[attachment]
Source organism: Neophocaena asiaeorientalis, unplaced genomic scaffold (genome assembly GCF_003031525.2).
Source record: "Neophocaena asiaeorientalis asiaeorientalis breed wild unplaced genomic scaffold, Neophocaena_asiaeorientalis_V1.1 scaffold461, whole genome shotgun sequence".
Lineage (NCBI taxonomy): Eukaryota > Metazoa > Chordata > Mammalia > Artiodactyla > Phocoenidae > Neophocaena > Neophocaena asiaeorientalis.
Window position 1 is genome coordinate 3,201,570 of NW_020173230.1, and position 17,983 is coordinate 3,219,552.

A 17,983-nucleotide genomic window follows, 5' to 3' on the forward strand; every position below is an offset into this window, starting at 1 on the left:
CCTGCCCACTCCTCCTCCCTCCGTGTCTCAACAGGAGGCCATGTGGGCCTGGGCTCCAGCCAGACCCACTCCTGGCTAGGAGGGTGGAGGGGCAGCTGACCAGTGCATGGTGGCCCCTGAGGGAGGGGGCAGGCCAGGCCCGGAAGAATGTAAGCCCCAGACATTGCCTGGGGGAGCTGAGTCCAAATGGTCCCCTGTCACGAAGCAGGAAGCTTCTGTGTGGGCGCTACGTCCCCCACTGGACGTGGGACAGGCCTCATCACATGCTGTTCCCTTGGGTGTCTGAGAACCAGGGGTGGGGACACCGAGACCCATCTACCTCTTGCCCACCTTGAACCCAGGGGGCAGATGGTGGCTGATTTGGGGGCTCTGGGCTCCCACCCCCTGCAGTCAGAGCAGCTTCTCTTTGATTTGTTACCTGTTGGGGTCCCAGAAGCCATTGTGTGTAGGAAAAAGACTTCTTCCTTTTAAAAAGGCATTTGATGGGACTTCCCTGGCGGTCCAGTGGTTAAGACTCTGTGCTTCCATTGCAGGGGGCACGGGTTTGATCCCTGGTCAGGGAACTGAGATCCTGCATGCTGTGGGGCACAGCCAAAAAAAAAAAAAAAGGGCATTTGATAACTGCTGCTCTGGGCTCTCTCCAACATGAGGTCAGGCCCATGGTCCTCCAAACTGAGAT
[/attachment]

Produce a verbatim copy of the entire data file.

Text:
Source organism: Neophocaena asiaeorientalis, unplaced genomic scaffold (genome assembly GCF_003031525.2).
Source record: "Neophocaena asiaeorientalis asiaeorientalis breed wild unplaced genomic scaffold, Neophocaena_asiaeorientalis_V1.1 scaffold461, whole genome shotgun sequence".
Lineage (NCBI taxonomy): Eukaryota > Metazoa > Chordata > Mammalia > Artiodactyla > Phocoenidae > Neophocaena > Neophocaena asiaeorientalis.
Window position 1 is genome coordinate 3,201,570 of NW_020173230.1, and position 17,983 is coordinate 3,219,552.

A 17,983-nucleotide genomic window follows, 5' to 3' on the forward strand; every position below is an offset into this window, starting at 1 on the left:
CCTGCCCACTCCTCCTCCCTCCGTGTCTCAACAGGAGGCCATGTGGGCCTGGGCTCCAGCCAGACCCACTCCTGGCTAGGAGGGTGGAGGGGCAGCTGACCAGTGCATGGTGGCCCCTGAGGGAGGGGGCAGGCCAGGCCCGGAAGAATGTAAGCCCCAGACATTGCCTGGGGGAGCTGAGTCCAAATGGTCCCCTGTCACGAAGCAGGAAGCTTCTGTGTGGGCGCTACGTCCCCCACTGGACGTGGGACAGGCCTCATCACATGCTGTTCCCTTGGGTGTCTGAGAACCAGGGGTGGGGACACCGAGACCCATCTACCTCTTGCCCACCTTGAACCCAGGGGGCAGATGGTGGCTGATTTGGGGGCTCTGGGCTCCCACCCCCTGCAGTCAGAGCAGCTTCTCTTTGATTTGTTACCTGTTGGGGTCCCAGAAGCCATTGTGTGTAGGAAAAAGACTTCTTCCTTTTAAAAAGGCATTTGATGGGACTTCCCTGGCGGTCCAGTGGTTAAGACTCTGTGCTTCCATTGCAGGGGGCACGGGTTTGATCCCTGGTCAGGGAACTGAGATCCTGCATGCTGTGGGGCACAGCCAAAAAAAAAAAAAAAGGGCATTTGATAACTGCTGCTCTGGGCTCTCTCCAACATGAGGTCAGGCCCATGGTCCTCCAAACTGAGAT